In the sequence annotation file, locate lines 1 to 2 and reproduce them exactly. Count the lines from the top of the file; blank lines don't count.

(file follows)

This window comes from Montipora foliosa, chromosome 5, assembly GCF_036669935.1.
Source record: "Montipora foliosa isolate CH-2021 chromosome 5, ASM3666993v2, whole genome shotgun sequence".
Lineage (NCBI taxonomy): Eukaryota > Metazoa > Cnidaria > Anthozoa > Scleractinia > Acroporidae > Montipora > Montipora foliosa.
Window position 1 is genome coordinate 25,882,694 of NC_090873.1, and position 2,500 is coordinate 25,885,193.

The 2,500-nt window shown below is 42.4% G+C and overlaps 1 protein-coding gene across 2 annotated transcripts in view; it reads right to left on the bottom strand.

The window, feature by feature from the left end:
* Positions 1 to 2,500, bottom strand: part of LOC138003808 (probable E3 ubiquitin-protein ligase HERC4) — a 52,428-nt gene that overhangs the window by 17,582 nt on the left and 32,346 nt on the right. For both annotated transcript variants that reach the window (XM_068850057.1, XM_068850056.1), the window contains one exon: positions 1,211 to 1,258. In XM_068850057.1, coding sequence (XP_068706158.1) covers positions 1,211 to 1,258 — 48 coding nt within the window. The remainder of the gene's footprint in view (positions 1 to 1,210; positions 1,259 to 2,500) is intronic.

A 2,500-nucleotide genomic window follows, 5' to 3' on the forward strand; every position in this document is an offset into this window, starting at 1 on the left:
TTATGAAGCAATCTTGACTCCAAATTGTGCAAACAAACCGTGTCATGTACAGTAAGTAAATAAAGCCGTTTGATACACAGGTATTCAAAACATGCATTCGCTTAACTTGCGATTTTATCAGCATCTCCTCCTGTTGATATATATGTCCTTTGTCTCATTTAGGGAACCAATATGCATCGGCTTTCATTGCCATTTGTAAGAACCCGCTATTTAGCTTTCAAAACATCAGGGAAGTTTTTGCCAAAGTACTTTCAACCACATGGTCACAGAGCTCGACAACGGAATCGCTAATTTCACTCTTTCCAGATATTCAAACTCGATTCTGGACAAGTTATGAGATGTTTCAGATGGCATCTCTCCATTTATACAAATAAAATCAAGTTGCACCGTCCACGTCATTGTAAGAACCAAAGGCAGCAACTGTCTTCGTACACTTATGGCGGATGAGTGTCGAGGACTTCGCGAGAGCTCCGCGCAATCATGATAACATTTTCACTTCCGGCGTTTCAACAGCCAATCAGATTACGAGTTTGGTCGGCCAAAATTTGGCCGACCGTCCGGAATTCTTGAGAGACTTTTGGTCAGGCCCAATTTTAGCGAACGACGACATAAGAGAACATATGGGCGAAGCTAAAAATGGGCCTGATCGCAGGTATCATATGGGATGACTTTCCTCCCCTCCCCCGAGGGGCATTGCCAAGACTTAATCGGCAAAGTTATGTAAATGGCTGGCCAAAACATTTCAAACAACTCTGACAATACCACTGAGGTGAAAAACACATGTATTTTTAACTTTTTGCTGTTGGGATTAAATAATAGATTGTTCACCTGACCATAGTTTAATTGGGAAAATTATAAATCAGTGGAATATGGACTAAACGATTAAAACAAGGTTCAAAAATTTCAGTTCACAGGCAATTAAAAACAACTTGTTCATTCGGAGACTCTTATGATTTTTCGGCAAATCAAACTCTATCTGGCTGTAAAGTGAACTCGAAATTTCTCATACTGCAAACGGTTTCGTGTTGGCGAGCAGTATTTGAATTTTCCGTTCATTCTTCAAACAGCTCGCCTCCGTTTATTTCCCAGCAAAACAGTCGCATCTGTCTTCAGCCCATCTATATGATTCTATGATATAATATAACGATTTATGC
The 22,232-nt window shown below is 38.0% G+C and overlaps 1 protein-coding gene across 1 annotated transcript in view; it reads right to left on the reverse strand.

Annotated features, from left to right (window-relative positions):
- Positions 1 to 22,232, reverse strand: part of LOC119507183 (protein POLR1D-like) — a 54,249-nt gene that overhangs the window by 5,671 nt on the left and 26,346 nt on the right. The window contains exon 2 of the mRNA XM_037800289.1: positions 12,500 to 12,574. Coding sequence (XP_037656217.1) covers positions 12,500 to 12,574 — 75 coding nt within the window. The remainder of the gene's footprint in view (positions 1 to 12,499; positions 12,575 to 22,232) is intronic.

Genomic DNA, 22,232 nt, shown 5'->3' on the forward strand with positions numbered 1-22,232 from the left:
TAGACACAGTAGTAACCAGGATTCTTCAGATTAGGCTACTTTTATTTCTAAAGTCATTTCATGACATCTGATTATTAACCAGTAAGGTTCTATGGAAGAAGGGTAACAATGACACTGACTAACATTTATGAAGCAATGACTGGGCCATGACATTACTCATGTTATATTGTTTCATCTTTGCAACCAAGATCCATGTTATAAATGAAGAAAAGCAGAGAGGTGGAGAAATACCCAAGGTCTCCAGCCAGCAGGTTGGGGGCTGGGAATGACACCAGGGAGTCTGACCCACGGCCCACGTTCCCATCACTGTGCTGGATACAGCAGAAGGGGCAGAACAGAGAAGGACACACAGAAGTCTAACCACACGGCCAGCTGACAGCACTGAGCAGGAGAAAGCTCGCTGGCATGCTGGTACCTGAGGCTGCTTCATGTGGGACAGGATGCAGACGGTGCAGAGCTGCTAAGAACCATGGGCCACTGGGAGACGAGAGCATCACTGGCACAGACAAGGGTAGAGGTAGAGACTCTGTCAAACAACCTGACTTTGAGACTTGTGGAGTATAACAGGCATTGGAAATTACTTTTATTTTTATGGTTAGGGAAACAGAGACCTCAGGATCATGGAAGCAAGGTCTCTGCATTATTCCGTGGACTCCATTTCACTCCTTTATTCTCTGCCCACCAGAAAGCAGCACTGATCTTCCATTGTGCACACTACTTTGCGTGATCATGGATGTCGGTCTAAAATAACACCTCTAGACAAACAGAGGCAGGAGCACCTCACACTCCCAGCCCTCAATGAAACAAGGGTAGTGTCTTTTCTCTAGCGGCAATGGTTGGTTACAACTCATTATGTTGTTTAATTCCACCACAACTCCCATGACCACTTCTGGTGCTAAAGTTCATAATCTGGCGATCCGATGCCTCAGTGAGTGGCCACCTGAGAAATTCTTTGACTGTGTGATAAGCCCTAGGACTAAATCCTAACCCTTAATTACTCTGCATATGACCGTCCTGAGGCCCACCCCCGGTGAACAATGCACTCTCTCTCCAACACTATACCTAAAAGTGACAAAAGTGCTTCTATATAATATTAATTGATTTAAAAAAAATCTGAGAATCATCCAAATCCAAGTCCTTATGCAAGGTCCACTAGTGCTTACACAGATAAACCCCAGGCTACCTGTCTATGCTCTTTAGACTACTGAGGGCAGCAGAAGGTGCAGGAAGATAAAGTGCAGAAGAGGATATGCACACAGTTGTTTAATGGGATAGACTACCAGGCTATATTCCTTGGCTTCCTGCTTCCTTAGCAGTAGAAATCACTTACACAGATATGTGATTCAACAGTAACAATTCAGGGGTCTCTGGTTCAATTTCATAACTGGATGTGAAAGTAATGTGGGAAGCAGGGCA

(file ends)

This window comes from Montipora foliosa, chromosome 5, assembly GCF_036669935.1.
Source record: "Montipora foliosa isolate CH-2021 chromosome 5, ASM3666993v2, whole genome shotgun sequence".